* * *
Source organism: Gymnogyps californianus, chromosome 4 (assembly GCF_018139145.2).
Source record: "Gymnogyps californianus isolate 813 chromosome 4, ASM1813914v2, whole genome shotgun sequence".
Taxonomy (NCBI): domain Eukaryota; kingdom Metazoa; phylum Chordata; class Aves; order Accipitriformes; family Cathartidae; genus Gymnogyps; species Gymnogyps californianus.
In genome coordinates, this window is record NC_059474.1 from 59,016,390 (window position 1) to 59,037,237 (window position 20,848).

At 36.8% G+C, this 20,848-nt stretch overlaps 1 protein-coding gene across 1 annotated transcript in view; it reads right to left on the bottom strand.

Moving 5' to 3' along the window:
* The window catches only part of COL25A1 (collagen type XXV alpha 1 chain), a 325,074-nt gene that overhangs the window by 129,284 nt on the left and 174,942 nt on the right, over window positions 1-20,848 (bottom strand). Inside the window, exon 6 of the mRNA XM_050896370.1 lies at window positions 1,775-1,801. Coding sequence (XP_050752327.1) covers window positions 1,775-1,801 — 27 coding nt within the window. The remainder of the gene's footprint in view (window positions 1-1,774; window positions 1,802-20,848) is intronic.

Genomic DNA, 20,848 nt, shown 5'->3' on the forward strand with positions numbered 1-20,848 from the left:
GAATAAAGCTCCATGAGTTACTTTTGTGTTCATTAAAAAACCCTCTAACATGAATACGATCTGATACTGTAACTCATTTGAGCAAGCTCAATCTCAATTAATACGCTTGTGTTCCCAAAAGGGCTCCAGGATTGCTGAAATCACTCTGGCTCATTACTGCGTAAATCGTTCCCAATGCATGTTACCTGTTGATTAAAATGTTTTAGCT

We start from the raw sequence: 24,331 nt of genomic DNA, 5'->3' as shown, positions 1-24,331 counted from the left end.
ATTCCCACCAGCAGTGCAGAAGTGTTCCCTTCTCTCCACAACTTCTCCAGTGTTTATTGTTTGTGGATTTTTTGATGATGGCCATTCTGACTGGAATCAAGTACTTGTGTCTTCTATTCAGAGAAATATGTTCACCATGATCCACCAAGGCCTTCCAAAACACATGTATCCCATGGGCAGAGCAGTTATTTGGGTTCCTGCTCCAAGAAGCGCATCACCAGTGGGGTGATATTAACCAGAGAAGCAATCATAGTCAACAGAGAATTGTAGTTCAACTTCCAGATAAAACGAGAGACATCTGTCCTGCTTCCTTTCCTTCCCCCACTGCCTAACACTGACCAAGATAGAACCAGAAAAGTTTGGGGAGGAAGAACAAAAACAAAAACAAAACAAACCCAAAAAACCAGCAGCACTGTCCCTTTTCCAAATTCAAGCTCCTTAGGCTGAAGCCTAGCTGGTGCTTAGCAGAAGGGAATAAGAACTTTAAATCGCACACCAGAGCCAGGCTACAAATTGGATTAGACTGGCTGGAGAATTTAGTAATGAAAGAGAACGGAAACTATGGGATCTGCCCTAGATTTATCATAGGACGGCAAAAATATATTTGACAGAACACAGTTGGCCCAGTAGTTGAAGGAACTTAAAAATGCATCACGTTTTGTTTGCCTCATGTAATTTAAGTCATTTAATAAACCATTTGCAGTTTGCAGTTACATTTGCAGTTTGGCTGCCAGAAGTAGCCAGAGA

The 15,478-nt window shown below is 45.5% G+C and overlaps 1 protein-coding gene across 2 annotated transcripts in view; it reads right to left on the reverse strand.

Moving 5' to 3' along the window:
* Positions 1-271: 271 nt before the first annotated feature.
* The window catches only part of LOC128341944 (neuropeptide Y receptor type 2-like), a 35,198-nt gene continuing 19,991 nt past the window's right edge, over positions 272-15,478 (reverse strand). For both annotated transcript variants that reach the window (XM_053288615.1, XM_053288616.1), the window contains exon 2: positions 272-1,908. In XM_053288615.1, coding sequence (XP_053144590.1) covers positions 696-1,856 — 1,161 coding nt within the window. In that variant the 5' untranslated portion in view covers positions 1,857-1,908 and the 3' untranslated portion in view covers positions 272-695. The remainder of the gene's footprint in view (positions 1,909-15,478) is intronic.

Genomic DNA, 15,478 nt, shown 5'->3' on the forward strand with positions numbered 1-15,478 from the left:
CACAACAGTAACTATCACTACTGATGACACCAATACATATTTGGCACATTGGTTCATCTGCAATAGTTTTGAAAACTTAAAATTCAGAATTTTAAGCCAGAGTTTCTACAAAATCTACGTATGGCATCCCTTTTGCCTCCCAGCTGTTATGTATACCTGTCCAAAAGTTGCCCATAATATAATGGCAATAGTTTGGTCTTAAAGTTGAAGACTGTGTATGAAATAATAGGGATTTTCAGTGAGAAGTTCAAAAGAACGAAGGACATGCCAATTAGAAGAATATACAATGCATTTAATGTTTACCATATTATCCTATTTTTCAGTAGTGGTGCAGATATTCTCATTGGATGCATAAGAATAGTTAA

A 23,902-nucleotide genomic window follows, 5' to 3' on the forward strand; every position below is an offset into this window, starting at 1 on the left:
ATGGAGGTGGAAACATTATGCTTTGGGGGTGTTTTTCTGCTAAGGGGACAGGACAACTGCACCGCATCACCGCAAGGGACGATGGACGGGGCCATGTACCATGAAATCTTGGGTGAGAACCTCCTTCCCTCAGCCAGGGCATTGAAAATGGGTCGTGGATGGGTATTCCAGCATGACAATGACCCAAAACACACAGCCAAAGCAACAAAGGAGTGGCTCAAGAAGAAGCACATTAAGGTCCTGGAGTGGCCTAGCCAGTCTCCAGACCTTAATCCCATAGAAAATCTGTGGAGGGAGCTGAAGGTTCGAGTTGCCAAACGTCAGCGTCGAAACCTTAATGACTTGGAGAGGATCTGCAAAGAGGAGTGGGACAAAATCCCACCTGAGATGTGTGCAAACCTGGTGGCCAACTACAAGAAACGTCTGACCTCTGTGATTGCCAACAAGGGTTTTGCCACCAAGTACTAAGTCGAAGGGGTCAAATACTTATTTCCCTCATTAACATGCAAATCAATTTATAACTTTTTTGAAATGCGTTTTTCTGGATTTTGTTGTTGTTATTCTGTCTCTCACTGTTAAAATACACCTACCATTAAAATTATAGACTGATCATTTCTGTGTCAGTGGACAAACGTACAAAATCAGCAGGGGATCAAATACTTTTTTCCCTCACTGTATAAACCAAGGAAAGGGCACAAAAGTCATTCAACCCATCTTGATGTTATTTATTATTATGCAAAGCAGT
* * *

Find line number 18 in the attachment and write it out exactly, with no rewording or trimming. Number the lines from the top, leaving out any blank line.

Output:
A 23,902-nucleotide genomic window follows, 5' to 3' on the forward strand; every position below is an offset into this window, starting at 1 on the left: